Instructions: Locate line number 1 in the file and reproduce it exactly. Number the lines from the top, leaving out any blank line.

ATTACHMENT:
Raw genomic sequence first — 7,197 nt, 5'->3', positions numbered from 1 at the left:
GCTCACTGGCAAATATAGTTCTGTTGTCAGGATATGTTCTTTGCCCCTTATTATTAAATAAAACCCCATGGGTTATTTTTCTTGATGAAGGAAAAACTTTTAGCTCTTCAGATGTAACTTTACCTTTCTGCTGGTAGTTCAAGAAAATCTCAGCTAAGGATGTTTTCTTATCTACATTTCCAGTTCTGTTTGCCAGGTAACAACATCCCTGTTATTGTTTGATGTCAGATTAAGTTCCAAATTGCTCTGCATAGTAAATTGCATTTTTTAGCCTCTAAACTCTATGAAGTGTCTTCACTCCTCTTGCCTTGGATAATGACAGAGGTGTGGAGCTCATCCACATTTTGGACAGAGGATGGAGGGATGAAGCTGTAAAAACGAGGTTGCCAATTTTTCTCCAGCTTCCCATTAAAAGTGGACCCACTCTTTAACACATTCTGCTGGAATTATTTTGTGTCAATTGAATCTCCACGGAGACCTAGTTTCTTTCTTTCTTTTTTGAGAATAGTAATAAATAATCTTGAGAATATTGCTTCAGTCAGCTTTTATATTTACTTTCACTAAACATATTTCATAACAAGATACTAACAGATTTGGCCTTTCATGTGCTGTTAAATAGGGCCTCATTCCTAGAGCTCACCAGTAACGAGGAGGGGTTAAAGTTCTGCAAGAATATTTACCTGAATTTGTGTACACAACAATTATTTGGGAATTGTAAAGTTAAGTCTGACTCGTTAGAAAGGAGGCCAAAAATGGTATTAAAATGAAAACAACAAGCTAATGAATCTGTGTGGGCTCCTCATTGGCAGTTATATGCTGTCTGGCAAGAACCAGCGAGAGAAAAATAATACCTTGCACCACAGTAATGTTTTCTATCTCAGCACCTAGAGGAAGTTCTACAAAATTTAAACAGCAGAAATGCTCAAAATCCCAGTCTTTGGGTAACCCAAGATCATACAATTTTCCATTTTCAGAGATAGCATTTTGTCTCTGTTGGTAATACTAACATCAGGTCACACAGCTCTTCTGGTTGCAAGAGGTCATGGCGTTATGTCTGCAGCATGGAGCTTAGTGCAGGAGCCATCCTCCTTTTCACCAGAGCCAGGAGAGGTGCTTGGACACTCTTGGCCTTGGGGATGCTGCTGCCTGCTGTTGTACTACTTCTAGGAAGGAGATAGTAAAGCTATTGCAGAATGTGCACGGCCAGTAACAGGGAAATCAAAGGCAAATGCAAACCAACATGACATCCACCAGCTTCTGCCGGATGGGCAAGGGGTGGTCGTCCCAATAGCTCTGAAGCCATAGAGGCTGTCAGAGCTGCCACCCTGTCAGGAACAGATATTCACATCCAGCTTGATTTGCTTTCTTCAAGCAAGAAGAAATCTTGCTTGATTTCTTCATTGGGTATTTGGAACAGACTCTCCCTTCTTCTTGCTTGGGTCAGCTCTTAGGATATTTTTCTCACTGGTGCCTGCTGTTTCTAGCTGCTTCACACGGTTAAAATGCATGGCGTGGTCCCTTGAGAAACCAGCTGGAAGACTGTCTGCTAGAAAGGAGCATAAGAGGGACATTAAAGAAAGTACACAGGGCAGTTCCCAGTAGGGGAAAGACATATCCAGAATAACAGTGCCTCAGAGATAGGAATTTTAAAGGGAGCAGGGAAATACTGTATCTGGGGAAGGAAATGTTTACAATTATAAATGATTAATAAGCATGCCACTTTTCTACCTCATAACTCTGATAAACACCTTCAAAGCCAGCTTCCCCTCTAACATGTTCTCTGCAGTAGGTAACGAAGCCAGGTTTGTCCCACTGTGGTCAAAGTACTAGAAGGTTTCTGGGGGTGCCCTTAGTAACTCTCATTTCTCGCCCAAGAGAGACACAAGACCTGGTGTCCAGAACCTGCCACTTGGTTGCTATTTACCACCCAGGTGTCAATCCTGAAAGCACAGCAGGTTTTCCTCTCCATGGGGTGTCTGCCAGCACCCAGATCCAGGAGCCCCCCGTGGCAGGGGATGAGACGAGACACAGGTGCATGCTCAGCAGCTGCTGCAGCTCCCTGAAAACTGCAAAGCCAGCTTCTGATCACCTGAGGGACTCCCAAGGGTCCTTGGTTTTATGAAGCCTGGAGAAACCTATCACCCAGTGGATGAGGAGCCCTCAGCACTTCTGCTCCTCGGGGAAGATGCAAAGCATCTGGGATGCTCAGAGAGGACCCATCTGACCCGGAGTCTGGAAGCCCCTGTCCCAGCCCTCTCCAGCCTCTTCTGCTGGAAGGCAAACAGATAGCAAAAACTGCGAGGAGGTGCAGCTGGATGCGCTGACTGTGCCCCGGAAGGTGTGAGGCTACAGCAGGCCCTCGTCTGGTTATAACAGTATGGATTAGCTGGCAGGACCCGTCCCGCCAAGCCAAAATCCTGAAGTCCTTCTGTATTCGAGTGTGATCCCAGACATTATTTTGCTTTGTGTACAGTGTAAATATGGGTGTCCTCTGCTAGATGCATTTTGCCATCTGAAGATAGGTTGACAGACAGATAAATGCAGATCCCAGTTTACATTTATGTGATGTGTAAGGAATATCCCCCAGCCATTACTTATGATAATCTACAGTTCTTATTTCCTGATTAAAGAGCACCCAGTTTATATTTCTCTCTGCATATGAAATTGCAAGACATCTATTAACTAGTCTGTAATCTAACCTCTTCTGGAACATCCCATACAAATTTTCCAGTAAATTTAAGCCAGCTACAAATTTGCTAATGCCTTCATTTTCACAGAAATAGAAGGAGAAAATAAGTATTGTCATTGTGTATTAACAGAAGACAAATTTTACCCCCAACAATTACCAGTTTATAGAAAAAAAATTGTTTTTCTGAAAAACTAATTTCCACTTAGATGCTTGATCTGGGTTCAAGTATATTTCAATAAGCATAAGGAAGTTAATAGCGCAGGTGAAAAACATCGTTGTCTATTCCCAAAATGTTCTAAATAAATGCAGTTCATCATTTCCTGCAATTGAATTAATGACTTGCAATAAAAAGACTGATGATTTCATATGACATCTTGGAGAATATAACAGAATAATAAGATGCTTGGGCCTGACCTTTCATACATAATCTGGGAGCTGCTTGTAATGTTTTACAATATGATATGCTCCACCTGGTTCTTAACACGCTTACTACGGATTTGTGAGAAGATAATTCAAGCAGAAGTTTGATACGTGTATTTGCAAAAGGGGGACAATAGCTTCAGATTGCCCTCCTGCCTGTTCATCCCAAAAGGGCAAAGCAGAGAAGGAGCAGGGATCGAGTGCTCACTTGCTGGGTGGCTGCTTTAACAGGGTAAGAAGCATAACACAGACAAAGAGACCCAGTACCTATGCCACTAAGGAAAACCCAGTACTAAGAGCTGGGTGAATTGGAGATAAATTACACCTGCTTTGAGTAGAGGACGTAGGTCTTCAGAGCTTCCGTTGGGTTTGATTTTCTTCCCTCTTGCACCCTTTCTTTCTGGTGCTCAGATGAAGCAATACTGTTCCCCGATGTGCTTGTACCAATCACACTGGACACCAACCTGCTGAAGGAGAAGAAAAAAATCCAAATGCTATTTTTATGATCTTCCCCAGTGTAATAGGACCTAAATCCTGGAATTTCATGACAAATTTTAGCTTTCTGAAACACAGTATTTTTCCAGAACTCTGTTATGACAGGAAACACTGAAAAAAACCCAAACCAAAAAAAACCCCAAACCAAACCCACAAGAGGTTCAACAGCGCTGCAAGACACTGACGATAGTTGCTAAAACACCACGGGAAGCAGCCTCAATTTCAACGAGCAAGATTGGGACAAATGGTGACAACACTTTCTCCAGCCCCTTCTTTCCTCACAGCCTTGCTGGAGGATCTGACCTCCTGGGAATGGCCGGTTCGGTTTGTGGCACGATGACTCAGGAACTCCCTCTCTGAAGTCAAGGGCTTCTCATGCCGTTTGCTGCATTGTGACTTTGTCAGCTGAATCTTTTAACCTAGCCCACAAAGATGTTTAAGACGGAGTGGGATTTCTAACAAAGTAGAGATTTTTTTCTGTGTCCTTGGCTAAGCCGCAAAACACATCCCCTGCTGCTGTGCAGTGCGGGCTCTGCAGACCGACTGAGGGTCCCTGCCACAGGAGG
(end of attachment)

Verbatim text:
Raw genomic sequence first — 7,197 nt, 5'->3', positions numbered from 1 at the left: